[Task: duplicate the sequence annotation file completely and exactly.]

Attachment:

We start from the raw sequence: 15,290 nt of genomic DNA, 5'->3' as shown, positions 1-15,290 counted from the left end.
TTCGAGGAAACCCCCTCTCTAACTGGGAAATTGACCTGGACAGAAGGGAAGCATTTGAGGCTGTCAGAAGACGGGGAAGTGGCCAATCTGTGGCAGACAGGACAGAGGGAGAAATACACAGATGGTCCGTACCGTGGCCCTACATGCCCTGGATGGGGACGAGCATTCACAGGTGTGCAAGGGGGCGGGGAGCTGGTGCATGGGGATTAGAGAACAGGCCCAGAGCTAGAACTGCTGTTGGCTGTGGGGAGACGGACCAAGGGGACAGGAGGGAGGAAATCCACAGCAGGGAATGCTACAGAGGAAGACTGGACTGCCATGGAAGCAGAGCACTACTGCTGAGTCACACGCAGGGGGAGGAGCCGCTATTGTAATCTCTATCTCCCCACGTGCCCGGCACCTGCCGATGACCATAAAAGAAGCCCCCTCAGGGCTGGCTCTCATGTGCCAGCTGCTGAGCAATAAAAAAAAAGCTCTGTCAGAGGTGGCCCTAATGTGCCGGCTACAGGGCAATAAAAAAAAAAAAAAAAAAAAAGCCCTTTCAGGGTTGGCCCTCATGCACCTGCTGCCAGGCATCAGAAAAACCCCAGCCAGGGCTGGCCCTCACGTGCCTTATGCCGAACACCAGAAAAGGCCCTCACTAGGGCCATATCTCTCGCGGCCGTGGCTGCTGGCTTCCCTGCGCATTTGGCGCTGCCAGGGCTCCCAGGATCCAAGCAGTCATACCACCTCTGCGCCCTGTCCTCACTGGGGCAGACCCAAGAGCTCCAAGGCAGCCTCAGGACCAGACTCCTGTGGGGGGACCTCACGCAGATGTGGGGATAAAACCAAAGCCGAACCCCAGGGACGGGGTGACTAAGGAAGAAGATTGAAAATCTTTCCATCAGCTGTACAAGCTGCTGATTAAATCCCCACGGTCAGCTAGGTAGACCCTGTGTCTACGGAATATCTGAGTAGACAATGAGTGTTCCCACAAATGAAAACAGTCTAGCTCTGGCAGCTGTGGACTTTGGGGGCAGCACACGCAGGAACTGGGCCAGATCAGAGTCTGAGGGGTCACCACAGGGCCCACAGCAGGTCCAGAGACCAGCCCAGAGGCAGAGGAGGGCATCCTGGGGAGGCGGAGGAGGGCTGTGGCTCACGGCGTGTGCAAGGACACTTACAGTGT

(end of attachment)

We start from the raw sequence: 15,290 nt of genomic DNA, 5'->3' as shown, positions 1-15,290 counted from the left end.
TTCGAGGAAACCCCCTCTCTAACTGGGAAATTGACCTGGACAGAAGGGAAGCATTTGAGGCTGTCAGAAGACGGGGAAGTGGCCAATCTGTGGCAGACAGGACAGAGGGAGAAATACACAGATGGTCCGTACCGTGGCCCTACATGCCCTGGATGGGGACGAGCATTCACAGGTGTGCAAGGGGGCGGGGAGCTGGTGCATGGGGATTAGAGAACAGGCCCAGAGCTAGAACTGCTGTTGGCTGTGGGGAGACGGACCAAGGGGACAGGAGGGAGGAAATCCACAGCAGGGAATGCTACAGAGGAAGACTGGACTGCCATGGAAGCAGAGCACTACTGCTGAGTCACACGCAGGGGGAGGAGCCGCTATTGTAATCTCTATCTCCCCACGTGCCCGGCACCTGCCGATGACCATAAAAGAAGCCCCCTCAGGGCTGGCTCTCATGTGCCAGCTGCTGAGCAATAAAAAAAAAGCTCTGTCAGAGGTGGCCCTAATGTGCCGGCTACAGGGCAATAAAAAAAAAAAAAAAAAAAAAGCCCTTTCAGGGTTGGCCCTCATGCACCTGCTGCCAGGCATCAGAAAAACCCCAGCCAGGGCTGGCCCTCACGTGCCTTATGCCGAACACCAGAAAAGGCCCTCACTAGGGCCATATCTCTCGCGGCCGTGGCTGCTGGCTTCCCTGCGCATTTGGCGCTGCCAGGGCTCCCAGGATCCAAGCAGTCATACCACCTCTGCGCCCTGTCCTCACTGGGGCAGACCCAAGAGCTCCAAGGCAGCCTCAGGACCAGACTCCTGTGGGGGGACCTCACGCAGATGTGGGGATAAAACCAAAGCCGAACCCCAGGGACGGGGTGACTAAGGAAGAAGATTGAAAATCTTTCCATCAGCTGTACAAGCTGCTGATTAAATCCCCACGGTCAGCTAGGTAGACCCTGTGTCTACGGAATATCTGAGTAGACAATGAGTGTTCCCACAAATGAAAACAGTCTAGCTCTGGCAGCTGTGGACTTTGGGGGCAGCACACGCAGGAACTGGGCCAGATCAGAGTCTGAGGGGTCACCACAGGGCCCACAGCAGGTCCAGAGACCAGCCCAGAGGCAGAGGAGGGCATCCTGGGGAGGCGGAGGAGGGCTGTGGCTCACGGCGTGTGCAAGGACACTTACAGTGT